A Monday snowstorm made for hazardous travel, causing massive delays on area roadways and transit systems and making for the worst commute times so far this winter season.
Travel times had nearly tripled Monday morning as up to 7 inches of snow fell in some locations.
Every major expressway in Chicago saw traffic nearly stopped in the city as heavy snow continued falling, reducing visibility and prompting numerous spinouts. Average speeds by 8 a.m., as the commute would normally begin tapering, were reported to be at about 10 mph.
Both Metra and the Chicago Transit Authority saw blanket delays across all lines.
Trains on all Metra lines were running an average of about 10-20 minutes behind schedule as 7:30 a.m.
Door problems, signal problems and mechanical problems were causing significant delays across CTA lines as crews worked to restore service.
Meanwhile, hundreds of flights were canceled at Chicago airports.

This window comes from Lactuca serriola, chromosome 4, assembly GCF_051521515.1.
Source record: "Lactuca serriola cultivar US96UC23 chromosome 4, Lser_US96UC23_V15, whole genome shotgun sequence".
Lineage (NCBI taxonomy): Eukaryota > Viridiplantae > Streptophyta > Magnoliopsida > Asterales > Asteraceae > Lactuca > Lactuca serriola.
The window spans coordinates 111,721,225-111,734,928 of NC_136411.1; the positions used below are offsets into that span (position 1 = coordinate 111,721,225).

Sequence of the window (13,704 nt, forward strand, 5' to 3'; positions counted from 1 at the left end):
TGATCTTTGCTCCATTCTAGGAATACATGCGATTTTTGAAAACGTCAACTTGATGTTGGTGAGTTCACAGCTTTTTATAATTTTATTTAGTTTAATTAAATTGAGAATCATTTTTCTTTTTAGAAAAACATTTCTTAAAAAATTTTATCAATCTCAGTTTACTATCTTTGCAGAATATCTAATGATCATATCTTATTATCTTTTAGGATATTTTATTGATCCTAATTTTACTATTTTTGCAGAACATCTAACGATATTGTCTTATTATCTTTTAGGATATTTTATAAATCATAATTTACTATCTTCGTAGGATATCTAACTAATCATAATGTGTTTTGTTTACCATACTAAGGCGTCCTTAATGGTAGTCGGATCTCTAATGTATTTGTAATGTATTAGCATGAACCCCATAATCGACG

Heavy snow began falling in the northern suburbs late Sunday, blanketing the area by early Monday ahead of the morning commute.
Lake and McHenry counties in Illinois, as well as Kenosha County in Wisconsin were under a Winter Storm Warning through 6 p.m. CST Monday, according to the National Weather Service, which warned of heavy snow through the morning with accumulations of 6 to 8 inches, plus freezing drizzle resulting in an icy glaze.
De Kalb and LaSalle counties were under a Winter Weather Advisory through 6 p.m. Monday as well, while Cook, DuPage, Grundy, Kane, Kankakee, Kendall and Will counties in Illinois, plus Jasper, La Porte, Lake, and Newton counties in Indiana were under a Winter Weather Advisory through 9 p.m. Monday.
Even after that weather system moves out of the area, residents will have to deal with a different threat: bitter cold, which could cause even more problems for commuters.